The Art Directors Club of Europe and Pi School are heavily invested in redefining the creative process so it can humanize technology, ensure the uniqueness of humans, and balance out the shifts of this fast-paced world. That is why in 2018 we launched, thanks to the funding of Creative Europe, the Creative Incubator, an initiative to find answers to the industry’s biggest challenges and to harvest, not creativity, which we are sure flows in your veins, but the best ecosystems for creativity to thrive.
The Creative Incubator had three modules, in Rome, Barcelona and Berlin, and 82 participants from 21 countries and different backgrounds including Creative and Art Directors, CEOs, Copywriters, Designers, Strategists, Communication and PR Consultants, Heads of Product, Researchers, Engineers, Architects, AI Advisors and Operations Officers.
Due to the extraordinary work of these participants and the incubator lecturers and mentors they worked with, we are proud to share with you the key findings of the first edition in a document that is the result of 12 months of research, interviews, exchanges and collaboration of more than 90 active participants selected from a wide range of creative segments. With the name “White Paper: Potential models to design the creative organisation of the future”, the document provides an assessment of key problems within the creative industry and recommends alternative approaches to look at organisational models, having used simulations and prototyping to spot the potential opportunities and the challenges of application.
We have outlined the key aspects of this comprehensive document here for you, but we encourage you to explore it in detail, as it is an invaluable crash course to redesign your organisation and bring it up to date with the pace of change.
A Creative Incubator that goes beyond creativity
The starting point of the incubator was the realisation that the industry’s challenges do not lie in the quality of work of its agents, and therefore in creativity, but rather in adjacent areas such as culture or business structures, so basically in the rest of the components within the ecosystem.
Drivers: why the current ecosystem is radically different and your business model needs a change
The paper first identifies four main drivers that have triggered the need for alternative business models. These are the growth of marketing technology and new dimensions of data usability, a cultural shift of consumers in relation to new media channels, the disconnect between creative talents and traditional working models and the acquisition of agencies by consulting and tech organizations.
Problems: you can’t escape them but we have some solutions!
Opportunities never arise without challenges. As a result, the paper lists four main problems that come along with those drivers: The lack of innovation culture, the lack of technological integration, the lack of client centricity and the problem of attracting talent from the upcoming generation.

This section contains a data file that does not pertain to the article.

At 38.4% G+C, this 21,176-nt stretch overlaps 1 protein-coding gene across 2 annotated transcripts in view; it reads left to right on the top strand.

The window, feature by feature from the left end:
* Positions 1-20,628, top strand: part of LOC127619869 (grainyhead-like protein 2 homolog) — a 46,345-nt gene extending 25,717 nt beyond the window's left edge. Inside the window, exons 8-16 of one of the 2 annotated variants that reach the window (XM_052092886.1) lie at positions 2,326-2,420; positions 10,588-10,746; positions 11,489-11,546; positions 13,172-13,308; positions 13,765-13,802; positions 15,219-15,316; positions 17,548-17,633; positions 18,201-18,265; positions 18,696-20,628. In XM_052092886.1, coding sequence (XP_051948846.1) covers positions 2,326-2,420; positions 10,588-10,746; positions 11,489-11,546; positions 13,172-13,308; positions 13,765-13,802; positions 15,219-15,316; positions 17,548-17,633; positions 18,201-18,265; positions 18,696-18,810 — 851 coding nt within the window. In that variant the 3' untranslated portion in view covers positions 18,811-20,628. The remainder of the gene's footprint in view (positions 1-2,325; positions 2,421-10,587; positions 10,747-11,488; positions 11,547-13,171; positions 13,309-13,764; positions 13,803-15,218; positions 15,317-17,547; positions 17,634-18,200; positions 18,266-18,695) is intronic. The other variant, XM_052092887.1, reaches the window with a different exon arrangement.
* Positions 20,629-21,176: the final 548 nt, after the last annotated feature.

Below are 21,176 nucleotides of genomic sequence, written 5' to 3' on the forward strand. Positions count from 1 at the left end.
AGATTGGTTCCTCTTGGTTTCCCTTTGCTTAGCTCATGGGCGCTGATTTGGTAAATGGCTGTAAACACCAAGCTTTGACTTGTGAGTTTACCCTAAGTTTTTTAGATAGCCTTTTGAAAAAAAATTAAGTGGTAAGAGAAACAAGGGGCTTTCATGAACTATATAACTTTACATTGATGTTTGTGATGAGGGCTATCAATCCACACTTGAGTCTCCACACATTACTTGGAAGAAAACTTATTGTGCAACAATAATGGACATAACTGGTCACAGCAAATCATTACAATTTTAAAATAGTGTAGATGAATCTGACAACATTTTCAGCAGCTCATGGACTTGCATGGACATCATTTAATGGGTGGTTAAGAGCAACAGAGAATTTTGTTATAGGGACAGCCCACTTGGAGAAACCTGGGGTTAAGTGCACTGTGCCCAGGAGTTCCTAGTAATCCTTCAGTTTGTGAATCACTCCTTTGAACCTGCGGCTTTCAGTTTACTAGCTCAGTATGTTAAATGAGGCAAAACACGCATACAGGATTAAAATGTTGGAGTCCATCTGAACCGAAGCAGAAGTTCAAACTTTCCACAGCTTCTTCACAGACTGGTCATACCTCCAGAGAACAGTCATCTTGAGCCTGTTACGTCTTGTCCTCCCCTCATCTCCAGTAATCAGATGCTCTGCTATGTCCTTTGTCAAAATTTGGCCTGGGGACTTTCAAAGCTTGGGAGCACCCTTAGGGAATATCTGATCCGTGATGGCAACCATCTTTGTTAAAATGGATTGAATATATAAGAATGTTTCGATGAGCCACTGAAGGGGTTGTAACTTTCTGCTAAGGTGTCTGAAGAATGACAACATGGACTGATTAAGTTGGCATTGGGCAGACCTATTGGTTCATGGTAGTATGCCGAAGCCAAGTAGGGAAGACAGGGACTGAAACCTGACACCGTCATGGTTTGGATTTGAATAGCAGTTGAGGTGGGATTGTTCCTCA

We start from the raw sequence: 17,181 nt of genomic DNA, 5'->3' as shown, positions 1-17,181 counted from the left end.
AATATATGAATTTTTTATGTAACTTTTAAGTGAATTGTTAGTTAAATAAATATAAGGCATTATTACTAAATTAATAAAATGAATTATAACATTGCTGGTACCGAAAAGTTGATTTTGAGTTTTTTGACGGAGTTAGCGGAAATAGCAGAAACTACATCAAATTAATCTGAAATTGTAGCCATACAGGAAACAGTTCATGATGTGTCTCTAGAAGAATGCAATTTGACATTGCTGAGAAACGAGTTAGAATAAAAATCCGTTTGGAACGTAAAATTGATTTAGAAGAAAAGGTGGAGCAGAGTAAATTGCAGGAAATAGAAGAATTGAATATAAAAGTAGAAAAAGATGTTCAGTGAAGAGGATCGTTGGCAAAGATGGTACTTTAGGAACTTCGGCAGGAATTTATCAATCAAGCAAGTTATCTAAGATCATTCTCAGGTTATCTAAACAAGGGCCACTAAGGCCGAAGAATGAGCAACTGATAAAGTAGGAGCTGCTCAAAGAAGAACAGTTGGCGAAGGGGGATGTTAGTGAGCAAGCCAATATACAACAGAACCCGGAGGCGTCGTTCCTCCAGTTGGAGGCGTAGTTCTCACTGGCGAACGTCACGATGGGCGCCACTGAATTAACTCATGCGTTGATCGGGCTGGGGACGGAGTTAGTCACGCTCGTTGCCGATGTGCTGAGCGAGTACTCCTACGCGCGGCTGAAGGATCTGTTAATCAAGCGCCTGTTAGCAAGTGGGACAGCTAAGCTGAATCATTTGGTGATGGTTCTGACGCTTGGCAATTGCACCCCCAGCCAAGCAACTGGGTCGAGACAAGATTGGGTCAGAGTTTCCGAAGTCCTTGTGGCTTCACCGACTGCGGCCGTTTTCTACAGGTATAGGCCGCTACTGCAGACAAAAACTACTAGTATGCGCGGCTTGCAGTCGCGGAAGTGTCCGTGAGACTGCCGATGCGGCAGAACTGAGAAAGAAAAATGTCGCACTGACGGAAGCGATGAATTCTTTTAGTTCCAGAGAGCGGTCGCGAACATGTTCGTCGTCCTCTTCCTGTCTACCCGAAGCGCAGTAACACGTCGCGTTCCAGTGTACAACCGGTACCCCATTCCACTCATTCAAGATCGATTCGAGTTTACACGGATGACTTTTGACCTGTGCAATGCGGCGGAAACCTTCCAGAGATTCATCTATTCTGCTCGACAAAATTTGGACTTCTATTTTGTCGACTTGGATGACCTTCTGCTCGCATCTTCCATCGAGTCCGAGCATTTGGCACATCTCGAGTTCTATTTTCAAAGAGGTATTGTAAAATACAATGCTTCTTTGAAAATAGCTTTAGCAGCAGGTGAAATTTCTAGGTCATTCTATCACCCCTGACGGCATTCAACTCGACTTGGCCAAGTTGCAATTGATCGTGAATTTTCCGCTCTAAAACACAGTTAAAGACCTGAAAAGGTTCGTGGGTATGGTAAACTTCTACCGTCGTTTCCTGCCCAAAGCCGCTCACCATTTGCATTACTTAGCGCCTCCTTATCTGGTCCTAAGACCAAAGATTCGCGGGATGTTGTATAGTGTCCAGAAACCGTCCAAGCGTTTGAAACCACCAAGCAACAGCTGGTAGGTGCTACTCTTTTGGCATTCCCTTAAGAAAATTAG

Trends and tips: What is working well for others and how to implement it
After outlining a set of solutions to each of these problems the paper points out six successful trends, with tips to implement them. These trends are 1) The necessity to periodically reinvent your business model 2) The realisation that talent needs flexibility 3) The popularisation of the Inhouse-Agency model for a better understanding 4) The understanding of design as a discipline connected to everything else, and therefore a need to set up a design organisation 5) The ever-growing importance of Experiential-driven design 6) The adaptation of a startup mindset based on experimentation and failure as a way to find the right business model
Don’t have the time to read the paper? The agencies of the future in a nutshell
If going through the all the drivers, problems, solutions and trends identified by the paper feels too much for you, page 22 of the document is a great shortcut and we have summarised it, too. Here are some key aspects than can help you model your creative organisation, bearing in mind that there is no single agency model but many different models:
- Small in size and agile in dynamics but globally active
- Decentralized and disconnected to the physical space
- Horizontal or collaborative hierarchy, without departmental vertical structure
- More specialized
- High in freelancers
- Driven by collaborative teams rather than by departmental expertise
- Rich in new cross-disciplinary roles and functions
- Soft skills will gain importance
Need some specific examples of how a model could look? Here you go
If you are still unclear on how to reinvent your organisation to bring it up to date with the current developments in society, The White Paper also features four samples you can borrow from. They have cool names like METAMOTO (Ideas are the currency), HAI (Connecting Intelligence), IDEAS TO GO (Need it. Find it. Take it) and THE PLAN (We have the plan motherf*cker) and each of them explains what they are based on, how they work, their added value, areas of impact and challenges.
Do not hesitate to download the full paper on the link below for more details, practical tips and insights on the opportunities and challenges of re-inventing your organisation, and if you found the Creative Incubator experience interesting, you might want to consider taking part in its second edition, which is now open for submissions and offering 90 scholarships and a 10% discount for ADCE members.